The Hard Voyage North

The Magician

Having long before earned his sea legs, first aboard the Marianna Maru on the trade routes of the China Coast in the late 1920s, and then aboard the four-masted schooner, Doris Hamlin in the Caribbean, Ron was well familiar with the skills of sailing. But the vessel Ron had chosen for the expedition, the Magician, was less than a quarter the size of either the Marianna Maru or the Hamlin, and therefore more susceptible to the elements. In fact, there were those who considered Ron’s choice of vessel well under an adequate size to face the weather and seas of the British Columbian and Alaskan coasts.

Most preparations for the expedition were completed while Ron was in New York and handled via written communication with a small boatyard in Puget Sound. They primarily consisted of refitting the Magician--which Ron had nicknamed Maggie. "If we have a boat at all,"" he wrote, "we had better have one that won’t put our necks in the drink or starve us or fail us, for when you are playing with Old Man Sea you have a wildcat by the whiskers."

Magician’s modifications — each of which Ron fully researched and designed — included altering the hull for greater speed and maneuverability, installing a new and more powerful engine, rebuilding crew accommodations for comfort and livability and replacing worn sails and tired rigging. For instance, he ordered that the smaller of the ketch’s two masts be removed and a larger mainsail fitted to provide more sail power and ease of handling.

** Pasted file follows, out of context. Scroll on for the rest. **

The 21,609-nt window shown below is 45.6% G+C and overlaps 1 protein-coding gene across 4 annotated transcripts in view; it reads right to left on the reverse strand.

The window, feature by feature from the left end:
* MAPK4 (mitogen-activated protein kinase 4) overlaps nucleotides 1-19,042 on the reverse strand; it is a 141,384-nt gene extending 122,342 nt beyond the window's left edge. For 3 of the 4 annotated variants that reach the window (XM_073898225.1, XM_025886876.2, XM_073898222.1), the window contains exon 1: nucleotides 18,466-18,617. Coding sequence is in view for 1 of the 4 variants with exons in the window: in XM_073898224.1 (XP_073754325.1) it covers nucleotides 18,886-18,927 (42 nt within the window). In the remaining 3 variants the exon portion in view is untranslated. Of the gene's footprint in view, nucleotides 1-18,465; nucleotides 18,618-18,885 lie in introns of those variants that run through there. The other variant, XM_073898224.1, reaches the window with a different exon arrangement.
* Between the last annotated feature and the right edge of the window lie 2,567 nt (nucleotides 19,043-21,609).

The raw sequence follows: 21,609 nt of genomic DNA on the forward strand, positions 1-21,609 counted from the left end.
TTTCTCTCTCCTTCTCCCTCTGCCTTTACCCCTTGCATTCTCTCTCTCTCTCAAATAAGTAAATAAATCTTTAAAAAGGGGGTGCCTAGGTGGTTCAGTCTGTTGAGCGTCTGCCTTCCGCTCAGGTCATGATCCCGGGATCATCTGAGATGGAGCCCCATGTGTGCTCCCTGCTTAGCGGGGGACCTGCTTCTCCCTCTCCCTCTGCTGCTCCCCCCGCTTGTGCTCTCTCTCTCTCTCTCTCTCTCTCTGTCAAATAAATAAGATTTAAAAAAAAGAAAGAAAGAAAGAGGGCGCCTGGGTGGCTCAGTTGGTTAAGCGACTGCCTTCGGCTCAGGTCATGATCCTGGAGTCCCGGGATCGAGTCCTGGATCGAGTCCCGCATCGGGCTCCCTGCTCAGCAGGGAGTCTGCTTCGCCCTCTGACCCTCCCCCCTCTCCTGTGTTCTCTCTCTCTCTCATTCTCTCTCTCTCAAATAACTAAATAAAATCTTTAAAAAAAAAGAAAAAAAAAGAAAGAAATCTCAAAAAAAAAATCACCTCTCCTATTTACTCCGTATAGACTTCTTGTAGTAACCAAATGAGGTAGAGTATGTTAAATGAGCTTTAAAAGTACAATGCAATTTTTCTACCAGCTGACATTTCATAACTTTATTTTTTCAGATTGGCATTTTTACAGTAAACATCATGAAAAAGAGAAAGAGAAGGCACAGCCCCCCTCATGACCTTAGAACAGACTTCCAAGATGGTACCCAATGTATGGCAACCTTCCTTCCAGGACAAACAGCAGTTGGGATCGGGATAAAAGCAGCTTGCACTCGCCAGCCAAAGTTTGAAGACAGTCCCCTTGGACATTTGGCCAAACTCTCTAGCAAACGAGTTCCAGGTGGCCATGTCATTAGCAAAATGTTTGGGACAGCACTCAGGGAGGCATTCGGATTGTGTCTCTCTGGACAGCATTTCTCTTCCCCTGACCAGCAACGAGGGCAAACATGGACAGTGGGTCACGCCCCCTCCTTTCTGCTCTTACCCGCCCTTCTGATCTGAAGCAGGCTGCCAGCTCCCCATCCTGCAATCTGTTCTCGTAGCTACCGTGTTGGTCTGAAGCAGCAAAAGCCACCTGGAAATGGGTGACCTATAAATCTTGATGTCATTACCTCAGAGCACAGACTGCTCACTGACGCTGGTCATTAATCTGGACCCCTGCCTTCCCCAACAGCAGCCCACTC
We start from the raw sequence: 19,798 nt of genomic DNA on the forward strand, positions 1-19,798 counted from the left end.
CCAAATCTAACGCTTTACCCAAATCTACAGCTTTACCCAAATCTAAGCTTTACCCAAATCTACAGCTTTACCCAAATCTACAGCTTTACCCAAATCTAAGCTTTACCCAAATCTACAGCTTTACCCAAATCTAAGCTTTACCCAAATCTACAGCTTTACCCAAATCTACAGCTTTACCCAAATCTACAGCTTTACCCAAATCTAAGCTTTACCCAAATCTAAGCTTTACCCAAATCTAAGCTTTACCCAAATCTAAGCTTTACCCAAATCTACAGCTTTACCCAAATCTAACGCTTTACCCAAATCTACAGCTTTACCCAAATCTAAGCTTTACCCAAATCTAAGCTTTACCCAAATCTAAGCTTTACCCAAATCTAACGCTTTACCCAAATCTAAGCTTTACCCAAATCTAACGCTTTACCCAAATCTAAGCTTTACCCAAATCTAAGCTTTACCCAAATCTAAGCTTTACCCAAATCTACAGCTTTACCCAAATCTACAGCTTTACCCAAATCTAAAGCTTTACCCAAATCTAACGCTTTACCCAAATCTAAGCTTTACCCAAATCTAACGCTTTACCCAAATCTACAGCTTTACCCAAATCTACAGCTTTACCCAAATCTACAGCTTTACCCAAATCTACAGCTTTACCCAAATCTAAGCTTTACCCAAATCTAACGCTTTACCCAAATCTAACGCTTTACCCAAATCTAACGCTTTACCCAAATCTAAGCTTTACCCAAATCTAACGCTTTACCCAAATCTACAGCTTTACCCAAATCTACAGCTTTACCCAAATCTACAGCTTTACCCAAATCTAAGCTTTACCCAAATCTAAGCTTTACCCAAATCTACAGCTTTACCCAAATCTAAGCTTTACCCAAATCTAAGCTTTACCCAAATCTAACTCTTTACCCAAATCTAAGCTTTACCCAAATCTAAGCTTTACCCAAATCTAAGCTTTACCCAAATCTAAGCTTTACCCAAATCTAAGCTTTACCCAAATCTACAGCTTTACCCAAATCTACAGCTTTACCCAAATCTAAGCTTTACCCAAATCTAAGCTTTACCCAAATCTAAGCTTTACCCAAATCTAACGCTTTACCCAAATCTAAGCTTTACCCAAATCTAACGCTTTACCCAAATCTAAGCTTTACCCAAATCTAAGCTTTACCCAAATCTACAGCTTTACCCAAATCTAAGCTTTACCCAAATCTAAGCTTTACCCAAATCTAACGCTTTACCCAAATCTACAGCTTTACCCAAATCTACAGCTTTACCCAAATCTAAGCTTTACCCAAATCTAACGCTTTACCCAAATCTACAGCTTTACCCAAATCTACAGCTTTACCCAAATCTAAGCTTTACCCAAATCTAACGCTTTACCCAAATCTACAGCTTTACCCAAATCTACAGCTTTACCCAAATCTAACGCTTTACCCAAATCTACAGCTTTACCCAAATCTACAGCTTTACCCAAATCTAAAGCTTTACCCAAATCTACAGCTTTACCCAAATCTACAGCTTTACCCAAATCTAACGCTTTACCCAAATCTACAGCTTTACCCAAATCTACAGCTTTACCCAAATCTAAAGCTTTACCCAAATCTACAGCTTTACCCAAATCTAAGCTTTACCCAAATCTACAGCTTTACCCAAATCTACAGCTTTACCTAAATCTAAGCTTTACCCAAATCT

The refitted oak-and-cedar Magician proved faster under sail than most of the racing yachts in Puget Sound. To compensate for the lightness of her keel (which at 80 pounds was considerably smaller than the keels of other yachts of her size), the Magician was ballasted with iron bars along her bilges. Strategically placed, the 500 pounds of iron bars augmented her vertical stability with the equivalent righting force of two tons of lead hung at the bottom of the keel. As a result, in mild breezes she sailed virtually upright, allowing her to capture the maximum amount of wind and increase her forward velocity.

To increase the efficiency of the Magician’s sails Ron designed and installed a unique sleeve-like arrangement made out of sailcloth. By wrapping this sleeve around the mast and attaching it to either side of the mainsail, a smoother airflow was created around the mast and on to the sail. This in turn resulted in the forward edge of the mainsail (which contributes the majority of the sail’s power) receiving a much less turbulent flow--a primary factor in sail efficiency.

To test the Magician’s seaworthiness and his design and ballast changes, Ron sailed the Magician into 28-mail-an-hour winds. With sails trimmed flat--a condition in which most vessels of her size would have capsized — she heeled only modestly.

There were other modifications:

A 70-gallon water tank to extend the time the Maggie could be at sea;

Additional fuel tanks to give her a 600-mile cruising range under power alone (all too necessary if becalmed or crippled by broken rigging or torn sails);

An auxiliary wheel near the companionway into the cabin to make single-handing simpler, and to provide refuge from spray and rain aft near the tiller;

The installation in the cabin of a radio receiver supplied by RCA. The Cape Cod Navigator, as it was called, was the latest type of radio direction finding equipment used by navigators to determine the direction from which radio signals were broadcast.

Thus equipped, by the end of July, the Magician was ready to embark on the perilous journey northward to Alaska.

The Magician’s Log

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